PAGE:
Audiology - Paediatric (children's hearing): Rehabilitation

Once a hearing impairment has been identified, the appropriate treatment pathway will be implemented. It may be that you and the audiologist decided to adopt a 'watchful wait approach' where we monitor your child's hearing closely. Alternatively, it may be that we need to refer your child to an Ear, Nose and Throat (ENT) specialist for a medical opinion. We may also suggest that your child try a hearing aid(s) if the case history and hearing test indicates this to be appropriate. None of these approaches are exclusive.

When we diagnose a long term hearing loss we sometimes need to refer the child further to a number of other services, for example to a paediatrician, to an Ear Nose and Throat (ENT) specialist, and/or to the Hearing Impairment Specialist Team.

Types of hearing loss

Most of the children that we diagnose have a conductive hearing loss and only a small proportion will have a sensorineural hearing loss. A conductive hearing loss happens when sound cannot pass efficiently through the outer and middle ear to the cochlea and auditory nerve. Conductive hearing loss is usually temporary.

The most common reason for conductive hearing loss in children is glue ear and/or wax deeply impacted in the ear canal. Glue ear is a build-up of fluid inside the middle ear that makes it harder for sounds to pass through to the inner ear, therefore resulting in a hearing loss. Glue ear is usually temporary and often clears up on its own without any intervention. However, for some children glue ear can persist longer term.

NHS Choices Glue Ear page

sensorineural hearing loss (or nerve deafness) happens when there is a fault in the inner ear (because the outer hair cells in the cochlea are not working properly) or the auditory (hearing nerve) are not sending the correct signal to the brainstem. Sensorineural hearing loss is permanent.

Shortly after the diagnosis of a sensorineural hearing loss you will be contacted by your child’s Hearing Impairment Specialist Teacher, who will work together with the audiologist to help promote speech and language development, assist with communication and provide strategies that can help your child at home and at school. Technology and adaptations are available to make listening easier for your child. Please ask your child's audiologist or follow the link below for more information.

Hearing Aid Fitting

Bone conduction hearing aid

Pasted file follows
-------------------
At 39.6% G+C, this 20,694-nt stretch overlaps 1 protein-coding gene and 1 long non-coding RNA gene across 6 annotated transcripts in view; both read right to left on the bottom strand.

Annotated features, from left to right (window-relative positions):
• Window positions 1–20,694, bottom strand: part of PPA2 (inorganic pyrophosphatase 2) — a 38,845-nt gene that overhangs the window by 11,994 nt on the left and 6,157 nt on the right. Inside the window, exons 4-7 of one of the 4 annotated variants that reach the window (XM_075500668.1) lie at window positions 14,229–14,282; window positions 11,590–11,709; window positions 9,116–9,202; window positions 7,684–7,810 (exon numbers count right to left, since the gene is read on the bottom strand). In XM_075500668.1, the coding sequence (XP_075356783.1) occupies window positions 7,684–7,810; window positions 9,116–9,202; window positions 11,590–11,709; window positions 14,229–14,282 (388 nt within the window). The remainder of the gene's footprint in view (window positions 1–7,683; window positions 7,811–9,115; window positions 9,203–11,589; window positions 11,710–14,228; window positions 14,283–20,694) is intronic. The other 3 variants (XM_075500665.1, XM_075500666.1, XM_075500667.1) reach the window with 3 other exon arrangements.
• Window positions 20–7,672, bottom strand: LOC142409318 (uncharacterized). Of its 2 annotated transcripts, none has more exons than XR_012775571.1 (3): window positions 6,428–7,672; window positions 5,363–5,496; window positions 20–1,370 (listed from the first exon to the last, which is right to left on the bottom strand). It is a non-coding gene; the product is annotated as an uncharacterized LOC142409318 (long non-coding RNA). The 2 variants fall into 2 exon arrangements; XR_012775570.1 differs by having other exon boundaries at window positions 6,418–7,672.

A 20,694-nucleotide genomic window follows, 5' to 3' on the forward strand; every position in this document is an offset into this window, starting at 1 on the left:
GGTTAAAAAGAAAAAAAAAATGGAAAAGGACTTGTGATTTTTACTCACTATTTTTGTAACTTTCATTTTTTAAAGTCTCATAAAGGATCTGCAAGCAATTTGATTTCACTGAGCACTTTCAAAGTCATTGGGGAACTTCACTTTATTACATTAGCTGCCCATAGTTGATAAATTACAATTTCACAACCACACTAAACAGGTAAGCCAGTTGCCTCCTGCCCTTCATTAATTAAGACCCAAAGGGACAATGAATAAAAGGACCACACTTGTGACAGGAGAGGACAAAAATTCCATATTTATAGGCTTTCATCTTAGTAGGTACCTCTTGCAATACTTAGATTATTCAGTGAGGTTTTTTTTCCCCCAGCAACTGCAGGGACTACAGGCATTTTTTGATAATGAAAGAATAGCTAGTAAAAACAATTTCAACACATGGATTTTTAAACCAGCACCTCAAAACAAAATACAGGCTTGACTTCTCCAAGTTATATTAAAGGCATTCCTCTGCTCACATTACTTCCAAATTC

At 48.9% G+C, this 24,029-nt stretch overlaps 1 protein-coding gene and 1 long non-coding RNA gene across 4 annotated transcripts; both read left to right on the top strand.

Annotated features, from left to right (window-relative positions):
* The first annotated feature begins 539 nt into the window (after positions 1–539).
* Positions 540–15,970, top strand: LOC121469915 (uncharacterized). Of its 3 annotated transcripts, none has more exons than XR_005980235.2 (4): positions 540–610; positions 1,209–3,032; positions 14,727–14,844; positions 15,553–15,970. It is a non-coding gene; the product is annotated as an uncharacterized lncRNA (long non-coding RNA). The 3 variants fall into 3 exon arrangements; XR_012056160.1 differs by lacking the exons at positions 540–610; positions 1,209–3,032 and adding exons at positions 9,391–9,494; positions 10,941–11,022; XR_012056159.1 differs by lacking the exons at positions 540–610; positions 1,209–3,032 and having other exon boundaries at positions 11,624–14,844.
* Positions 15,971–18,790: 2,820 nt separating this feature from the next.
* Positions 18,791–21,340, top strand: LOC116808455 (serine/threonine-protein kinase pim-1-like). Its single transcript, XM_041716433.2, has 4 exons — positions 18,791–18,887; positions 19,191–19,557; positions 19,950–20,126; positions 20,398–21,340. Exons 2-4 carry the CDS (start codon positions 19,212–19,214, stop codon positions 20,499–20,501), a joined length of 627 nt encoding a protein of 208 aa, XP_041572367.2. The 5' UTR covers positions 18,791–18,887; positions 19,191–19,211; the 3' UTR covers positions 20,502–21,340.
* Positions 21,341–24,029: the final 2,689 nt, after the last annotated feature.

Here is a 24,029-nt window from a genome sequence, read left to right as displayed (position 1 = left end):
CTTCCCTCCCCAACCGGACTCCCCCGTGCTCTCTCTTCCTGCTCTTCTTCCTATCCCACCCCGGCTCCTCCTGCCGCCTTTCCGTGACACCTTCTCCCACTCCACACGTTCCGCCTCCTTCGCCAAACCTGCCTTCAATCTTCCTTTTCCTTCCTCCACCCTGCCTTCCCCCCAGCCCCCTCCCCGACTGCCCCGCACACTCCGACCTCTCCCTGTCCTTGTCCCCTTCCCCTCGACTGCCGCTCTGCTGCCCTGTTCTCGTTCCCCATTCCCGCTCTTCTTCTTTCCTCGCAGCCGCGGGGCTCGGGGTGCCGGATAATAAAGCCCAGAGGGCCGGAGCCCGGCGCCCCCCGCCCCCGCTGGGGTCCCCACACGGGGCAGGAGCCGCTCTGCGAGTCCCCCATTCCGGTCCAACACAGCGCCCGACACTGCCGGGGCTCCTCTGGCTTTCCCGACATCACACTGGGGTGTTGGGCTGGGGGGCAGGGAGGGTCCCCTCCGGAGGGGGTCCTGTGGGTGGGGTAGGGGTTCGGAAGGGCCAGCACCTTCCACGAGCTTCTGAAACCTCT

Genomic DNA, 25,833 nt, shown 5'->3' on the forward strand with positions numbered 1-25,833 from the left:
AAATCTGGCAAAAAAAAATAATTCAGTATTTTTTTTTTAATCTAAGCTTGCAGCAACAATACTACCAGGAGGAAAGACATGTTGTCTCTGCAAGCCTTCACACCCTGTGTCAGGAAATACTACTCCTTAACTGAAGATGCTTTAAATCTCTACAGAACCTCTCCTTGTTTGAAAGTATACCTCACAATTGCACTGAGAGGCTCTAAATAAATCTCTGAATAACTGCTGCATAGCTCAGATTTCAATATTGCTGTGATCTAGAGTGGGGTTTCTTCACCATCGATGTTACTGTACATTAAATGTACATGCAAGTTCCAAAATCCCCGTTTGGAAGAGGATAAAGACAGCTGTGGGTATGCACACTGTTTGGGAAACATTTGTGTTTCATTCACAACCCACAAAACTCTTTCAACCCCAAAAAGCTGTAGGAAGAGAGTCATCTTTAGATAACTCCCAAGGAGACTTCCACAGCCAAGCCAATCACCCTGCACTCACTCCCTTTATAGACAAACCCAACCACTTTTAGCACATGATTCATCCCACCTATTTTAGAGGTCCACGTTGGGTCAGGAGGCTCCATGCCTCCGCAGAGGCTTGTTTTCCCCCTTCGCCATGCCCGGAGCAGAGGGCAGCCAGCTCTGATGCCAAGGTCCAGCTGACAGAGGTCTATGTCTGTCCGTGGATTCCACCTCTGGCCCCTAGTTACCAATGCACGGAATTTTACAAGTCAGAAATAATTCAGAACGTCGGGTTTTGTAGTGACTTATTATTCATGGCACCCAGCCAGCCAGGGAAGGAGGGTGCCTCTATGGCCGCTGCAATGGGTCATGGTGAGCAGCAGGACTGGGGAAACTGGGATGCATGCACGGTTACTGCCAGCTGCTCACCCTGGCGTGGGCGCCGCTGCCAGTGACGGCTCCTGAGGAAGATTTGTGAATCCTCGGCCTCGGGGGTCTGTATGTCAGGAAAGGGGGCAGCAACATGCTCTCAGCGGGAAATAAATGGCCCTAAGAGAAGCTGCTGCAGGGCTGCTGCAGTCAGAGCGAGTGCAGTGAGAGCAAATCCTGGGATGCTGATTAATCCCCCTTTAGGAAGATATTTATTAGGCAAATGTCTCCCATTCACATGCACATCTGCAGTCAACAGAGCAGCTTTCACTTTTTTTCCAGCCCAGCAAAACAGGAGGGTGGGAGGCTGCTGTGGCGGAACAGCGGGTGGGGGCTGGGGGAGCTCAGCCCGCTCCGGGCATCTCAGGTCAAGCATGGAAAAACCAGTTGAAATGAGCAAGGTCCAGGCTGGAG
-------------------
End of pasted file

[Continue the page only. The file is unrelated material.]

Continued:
The photo above shows a bone conduction hearing aid on a patient.

The paediatric audiology service offers a range of digital hearing aids. When issued they will be individually verified to your child’s specific hearing loss. Hearing aid colour chart. The hearing aids are available in a variety of colours and children are able to choose their preference.

Phonak hearing aid colour chart

What happens at a hearing aid fitting appointment?

Following on from a child’s hearing assessment a trial of hearing aid(s) may be suggested by the Audiologist. There are two parts to a hearing aid: the hearing aid which sits at the back of the ear and a custom-made ear mould which sits in the ear. The appointment for fitting of a hearing aid will have been made after discussion around the need for amplification. Once consent has been obtained we will need to take an ear mould impression of the child’s ear for the ear mould.

Occasionally, if appropriate, older children (12 years +) may be fitted with a hearing aid that consists of a smaller ear dome and thin tube that fits into the ear. We also provide in the ear (ITE) hearing aids However, it is important to note that the selection of hearing aids is dependent upon the child’s age and individual hearing level.

For more information regarding managing the hearing aid, please follow the link below: National Deaf Children's Society - family support.

Access guide for the Children's Hearing Department

With AccessAble, we have developed access guides to our hospitals, including photos, maps, and signposting, to help you get around and plan your journey.

Access guide to children's hearing department